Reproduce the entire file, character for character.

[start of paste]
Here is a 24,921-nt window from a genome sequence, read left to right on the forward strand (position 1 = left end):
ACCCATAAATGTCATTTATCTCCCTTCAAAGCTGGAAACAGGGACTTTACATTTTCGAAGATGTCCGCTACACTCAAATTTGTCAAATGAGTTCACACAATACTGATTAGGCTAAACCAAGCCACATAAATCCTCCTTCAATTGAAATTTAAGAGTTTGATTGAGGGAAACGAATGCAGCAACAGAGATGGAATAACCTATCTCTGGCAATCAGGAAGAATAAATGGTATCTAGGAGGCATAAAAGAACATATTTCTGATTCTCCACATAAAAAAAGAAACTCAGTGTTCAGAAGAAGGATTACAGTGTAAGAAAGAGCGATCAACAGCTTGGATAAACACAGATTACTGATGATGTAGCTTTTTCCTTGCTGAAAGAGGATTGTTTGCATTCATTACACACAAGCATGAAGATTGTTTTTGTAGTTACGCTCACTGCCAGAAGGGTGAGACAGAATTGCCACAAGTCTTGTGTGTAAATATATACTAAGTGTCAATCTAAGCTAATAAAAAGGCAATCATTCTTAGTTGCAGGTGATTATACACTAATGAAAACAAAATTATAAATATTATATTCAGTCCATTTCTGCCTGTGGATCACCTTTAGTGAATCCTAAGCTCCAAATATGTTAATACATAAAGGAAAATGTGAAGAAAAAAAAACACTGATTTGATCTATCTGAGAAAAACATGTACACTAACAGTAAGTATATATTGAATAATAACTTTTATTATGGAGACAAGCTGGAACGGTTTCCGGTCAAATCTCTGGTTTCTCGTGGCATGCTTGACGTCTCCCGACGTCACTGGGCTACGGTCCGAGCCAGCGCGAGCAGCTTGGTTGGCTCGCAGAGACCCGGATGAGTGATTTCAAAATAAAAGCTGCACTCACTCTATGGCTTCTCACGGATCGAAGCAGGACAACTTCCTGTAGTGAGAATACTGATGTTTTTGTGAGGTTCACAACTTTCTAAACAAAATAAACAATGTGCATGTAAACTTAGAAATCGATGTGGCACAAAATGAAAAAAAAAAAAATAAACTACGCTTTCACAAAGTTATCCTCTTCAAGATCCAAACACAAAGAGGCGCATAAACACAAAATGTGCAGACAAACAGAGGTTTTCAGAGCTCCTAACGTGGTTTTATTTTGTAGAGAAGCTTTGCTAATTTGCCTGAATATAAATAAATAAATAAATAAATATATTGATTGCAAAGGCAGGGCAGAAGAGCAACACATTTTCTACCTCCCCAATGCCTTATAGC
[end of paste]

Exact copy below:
Here is a 24,921-nt window from a genome sequence, read left to right on the forward strand (position 1 = left end):
ACCCATAAATGTCATTTATCTCCCTTCAAAGCTGGAAACAGGGACTTTACATTTTCGAAGATGTCCGCTACACTCAAATTTGTCAAATGAGTTCACACAATACTGATTAGGCTAAACCAAGCCACATAAATCCTCCTTCAATTGAAATTTAAGAGTTTGATTGAGGGAAACGAATGCAGCAACAGAGATGGAATAACCTATCTCTGGCAATCAGGAAGAATAAATGGTATCTAGGAGGCATAAAAGAACATATTTCTGATTCTCCACATAAAAAAAGAAACTCAGTGTTCAGAAGAAGGATTACAGTGTAAGAAAGAGCGATCAACAGCTTGGATAAACACAGATTACTGATGATGTAGCTTTTTCCTTGCTGAAAGAGGATTGTTTGCATTCATTACACACAAGCATGAAGATTGTTTTTGTAGTTACGCTCACTGCCAGAAGGGTGAGACAGAATTGCCACAAGTCTTGTGTGTAAATATATACTAAGTGTCAATCTAAGCTAATAAAAAGGCAATCATTCTTAGTTGCAGGTGATTATACACTAATGAAAACAAAATTATAAATATTATATTCAGTCCATTTCTGCCTGTGGATCACCTTTAGTGAATCCTAAGCTCCAAATATGTTAATACATAAAGGAAAATGTGAAGAAAAAAAAACACTGATTTGATCTATCTGAGAAAAACATGTACACTAACAGTAAGTATATATTGAATAATAACTTTTATTATGGAGACAAGCTGGAACGGTTTCCGGTCAAATCTCTGGTTTCTCGTGGCATGCTTGACGTCTCCCGACGTCACTGGGCTACGGTCCGAGCCAGCGCGAGCAGCTTGGTTGGCTCGCAGAGACCCGGATGAGTGATTTCAAAATAAAAGCTGCACTCACTCTATGGCTTCTCACGGATCGAAGCAGGACAACTTCCTGTAGTGAGAATACTGATGTTTTTGTGAGGTTCACAACTTTCTAAACAAAATAAACAATGTGCATGTAAACTTAGAAATCGATGTGGCACAAAATGAAAAAAAAAAAAATAAACTACGCTTTCACAAAGTTATCCTCTTCAAGATCCAAACACAAAGAGGCGCATAAACACAAAATGTGCAGACAAACAGAGGTTTTCAGAGCTCCTAACGTGGTTTTATTTTGTAGAGAAGCTTTGCTAATTTGCCTGAATATAAATAAATAAATAAATAAATATATTGATTGCAAAGGCAGGGCAGAAGAGCAACACATTTTCTACCTCCCCAATGCCTTATAGC